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Can Churches Help Erase the Stigma of Mental Illness?

One out of every four adults you greeted in church last week with an enthusiastic “Happy Sabbath!” could either be suffering from a form of mental illness or taking an antipsychotic drug. What can we do to help?

Story by Debra McKinney Banks

One out of every four adults you greeted in church last week with an enthusiastic “Happy Sabbath!” could either be suffering from a form of mental illness or taking an antipsychotic drug. What can we do to help?

According to the National Institutes of Mental Health, within any given year in the United States, “approximately one quarter of adults are diagnosable for one or more” mental disorders. Additionally, nearly half of Americans aged 18 and older are afflicted with mental illness at some time in their life, with the average age of onset being 14.

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The National Alliance on Mental Illness defines mental illness as a “medical condition that disrupts a person’s thinking, feeling, mood, ability to relate to others and daily functioning” and “often results in a diminished capacity for coping with the ordinary demands of life,” such as anxiety and eating disorders or depression. While serious mental illness is less common (affecting about 1 in 17 adults), this is a reality that impacts people and families in our pews.

In her book Troubled Minds: Mental Illness and the Church’s Mission, Amy Simpson, a managing editor for Today’s Christian Woman magazine, discusses the social disruption that mental illness can cause in churches: “Because [the church is] full of imperfect and sinful people, the community in churches often feels fragile and finds itself sustained by polite behavior and exaggerated piety. … In such an environment, people with mental illness sometimes upset the balance and intimidate the rest of the community with unpredictable and socially unacceptable behavior. And, while people might show patience with a short-term difficulty, the prospect of ongoing interaction with someone suffering from a chronic mental illness may be more than most people feel they can endure.”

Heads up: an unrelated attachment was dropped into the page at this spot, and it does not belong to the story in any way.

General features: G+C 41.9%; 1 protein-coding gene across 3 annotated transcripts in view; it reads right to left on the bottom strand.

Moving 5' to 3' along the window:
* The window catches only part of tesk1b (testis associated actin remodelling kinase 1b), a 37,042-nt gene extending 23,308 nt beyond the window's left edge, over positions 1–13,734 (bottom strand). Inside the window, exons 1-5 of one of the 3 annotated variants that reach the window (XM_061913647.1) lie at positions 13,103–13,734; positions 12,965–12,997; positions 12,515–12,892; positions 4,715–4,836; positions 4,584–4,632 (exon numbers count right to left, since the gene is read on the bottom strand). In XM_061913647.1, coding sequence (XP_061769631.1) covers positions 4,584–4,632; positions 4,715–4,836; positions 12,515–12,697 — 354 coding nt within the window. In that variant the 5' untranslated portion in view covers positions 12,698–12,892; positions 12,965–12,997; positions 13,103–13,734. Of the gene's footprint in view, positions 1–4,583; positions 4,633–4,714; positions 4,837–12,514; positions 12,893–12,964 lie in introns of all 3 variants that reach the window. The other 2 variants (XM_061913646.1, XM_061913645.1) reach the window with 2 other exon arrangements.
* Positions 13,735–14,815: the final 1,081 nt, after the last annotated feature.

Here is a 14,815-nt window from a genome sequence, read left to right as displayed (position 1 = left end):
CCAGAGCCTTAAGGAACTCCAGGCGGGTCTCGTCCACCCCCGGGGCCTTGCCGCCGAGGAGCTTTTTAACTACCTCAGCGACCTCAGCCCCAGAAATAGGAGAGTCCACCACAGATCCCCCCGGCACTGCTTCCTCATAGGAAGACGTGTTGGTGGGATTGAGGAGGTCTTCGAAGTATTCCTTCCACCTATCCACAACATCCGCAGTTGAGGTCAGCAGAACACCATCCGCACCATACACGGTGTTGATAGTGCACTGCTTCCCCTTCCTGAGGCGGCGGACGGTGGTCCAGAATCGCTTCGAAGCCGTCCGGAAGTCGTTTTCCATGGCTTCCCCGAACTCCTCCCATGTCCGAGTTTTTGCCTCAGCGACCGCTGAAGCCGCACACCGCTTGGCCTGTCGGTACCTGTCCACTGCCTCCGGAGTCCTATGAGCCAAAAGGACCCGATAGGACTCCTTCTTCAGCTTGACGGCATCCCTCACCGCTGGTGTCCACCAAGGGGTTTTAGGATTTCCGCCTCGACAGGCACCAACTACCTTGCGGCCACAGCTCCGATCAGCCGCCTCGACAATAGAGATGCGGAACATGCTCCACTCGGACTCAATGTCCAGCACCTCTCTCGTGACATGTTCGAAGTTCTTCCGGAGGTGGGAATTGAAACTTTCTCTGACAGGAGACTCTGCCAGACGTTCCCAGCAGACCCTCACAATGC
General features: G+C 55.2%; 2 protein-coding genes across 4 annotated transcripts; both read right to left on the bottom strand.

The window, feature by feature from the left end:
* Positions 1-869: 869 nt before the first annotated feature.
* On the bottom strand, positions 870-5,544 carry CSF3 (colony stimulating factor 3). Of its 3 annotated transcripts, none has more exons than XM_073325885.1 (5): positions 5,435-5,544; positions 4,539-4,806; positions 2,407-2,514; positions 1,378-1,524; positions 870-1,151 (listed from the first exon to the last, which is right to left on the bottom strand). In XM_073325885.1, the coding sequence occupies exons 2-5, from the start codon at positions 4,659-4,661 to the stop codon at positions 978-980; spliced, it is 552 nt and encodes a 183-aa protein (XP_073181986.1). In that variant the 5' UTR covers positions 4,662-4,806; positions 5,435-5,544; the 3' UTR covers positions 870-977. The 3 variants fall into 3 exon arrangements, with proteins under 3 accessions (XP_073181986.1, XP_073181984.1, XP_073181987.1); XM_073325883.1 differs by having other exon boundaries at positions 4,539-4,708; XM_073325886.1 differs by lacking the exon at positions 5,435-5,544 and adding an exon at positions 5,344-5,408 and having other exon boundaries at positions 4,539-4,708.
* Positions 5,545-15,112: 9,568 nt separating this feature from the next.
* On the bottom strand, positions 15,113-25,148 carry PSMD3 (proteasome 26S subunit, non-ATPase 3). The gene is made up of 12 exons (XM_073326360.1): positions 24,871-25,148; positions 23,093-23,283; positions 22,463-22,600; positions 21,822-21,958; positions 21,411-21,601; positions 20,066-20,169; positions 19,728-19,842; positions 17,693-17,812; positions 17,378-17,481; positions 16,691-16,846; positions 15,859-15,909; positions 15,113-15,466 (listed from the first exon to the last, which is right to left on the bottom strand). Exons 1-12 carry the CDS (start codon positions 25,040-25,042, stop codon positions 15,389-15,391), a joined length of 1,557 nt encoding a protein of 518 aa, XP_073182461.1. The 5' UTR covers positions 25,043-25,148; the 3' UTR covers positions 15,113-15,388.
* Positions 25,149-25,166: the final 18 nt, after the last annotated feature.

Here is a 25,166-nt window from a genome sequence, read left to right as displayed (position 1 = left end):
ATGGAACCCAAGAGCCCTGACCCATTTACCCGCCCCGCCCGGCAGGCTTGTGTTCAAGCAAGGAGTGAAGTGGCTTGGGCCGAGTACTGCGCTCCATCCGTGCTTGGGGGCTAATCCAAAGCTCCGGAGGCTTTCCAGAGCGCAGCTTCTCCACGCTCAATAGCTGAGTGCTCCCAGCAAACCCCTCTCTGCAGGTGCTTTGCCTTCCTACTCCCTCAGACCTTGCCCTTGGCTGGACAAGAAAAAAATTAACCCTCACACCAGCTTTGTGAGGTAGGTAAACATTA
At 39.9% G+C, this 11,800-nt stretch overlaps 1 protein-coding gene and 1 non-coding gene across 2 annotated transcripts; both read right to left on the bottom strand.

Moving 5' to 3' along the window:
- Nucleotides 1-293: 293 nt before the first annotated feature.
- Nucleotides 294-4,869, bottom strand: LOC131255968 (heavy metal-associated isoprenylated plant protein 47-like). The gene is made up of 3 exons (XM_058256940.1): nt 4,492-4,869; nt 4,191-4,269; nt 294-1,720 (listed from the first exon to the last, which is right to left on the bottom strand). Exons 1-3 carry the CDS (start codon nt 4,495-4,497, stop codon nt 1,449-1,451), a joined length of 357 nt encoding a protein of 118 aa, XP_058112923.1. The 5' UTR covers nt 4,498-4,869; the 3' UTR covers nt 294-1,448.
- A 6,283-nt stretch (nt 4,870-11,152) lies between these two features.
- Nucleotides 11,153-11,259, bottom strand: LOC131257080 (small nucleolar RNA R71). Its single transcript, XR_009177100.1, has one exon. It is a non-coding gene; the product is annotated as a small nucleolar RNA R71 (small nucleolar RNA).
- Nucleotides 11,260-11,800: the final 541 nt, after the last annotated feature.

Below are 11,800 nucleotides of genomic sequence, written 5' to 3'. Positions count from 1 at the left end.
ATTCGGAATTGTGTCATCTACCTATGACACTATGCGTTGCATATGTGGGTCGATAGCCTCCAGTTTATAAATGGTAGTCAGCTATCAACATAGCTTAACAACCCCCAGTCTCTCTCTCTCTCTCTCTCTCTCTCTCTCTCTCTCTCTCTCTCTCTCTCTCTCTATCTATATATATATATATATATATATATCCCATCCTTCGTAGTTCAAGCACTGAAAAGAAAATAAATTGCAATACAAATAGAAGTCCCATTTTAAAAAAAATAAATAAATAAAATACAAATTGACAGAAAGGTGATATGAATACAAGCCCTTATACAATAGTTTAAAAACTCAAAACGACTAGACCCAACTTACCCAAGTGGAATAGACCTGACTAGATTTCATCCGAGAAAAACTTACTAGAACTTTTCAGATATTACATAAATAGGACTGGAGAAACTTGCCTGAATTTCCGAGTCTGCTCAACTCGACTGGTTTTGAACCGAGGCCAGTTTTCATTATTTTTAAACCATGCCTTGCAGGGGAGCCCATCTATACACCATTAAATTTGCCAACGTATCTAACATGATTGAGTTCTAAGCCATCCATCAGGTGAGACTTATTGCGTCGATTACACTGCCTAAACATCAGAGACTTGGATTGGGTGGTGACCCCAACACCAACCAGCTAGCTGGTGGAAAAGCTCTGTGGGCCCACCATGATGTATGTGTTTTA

Raising Awareness

Seventh-day Adventist Church leaders on the frontlines of Health Ministries are attempting to initiate conversations and bring light to this topic. In October 2011, Loma Linda University (Calif.) and the General Conference hosted a four-day emotional health and wholeness symposium.

Last spring Katia Reinert, Health Ministries director for the North American Division (NAD), represented the Adventist Church at the National Conference on Mental Health at the White House. While there, Reinert shared upcoming plans to promote mental health understanding and education throughout the NAD’s 5,400 churches. She will work with Adventist HealthCare, in Gaithersburg, Md., on a 2015 mental health conference. She’ll also collaborate with the Review and Herald Publishing Association in Hagerstown, Md., to produce a 2015 youth devotional focused on emotional and mental health and a special issue of Vibrant Life magazine.

Reinert also recently established a mental health taskforce to develop additional strategies and programs.

Interestingly, church leaders are emphasizing another point: no one organization or ministry can do it alone. John Gavin, associate director and chair of the social work program at Washington Adventist University in Takoma Park, Md., notes that education, training of members and church leaders, as well as pooling resources, knowledge and expertise from a wide berth of disciplines and ministries—Adventist and otherwise—are all essential to supporting individuals and families in our churches suffering with mental illness.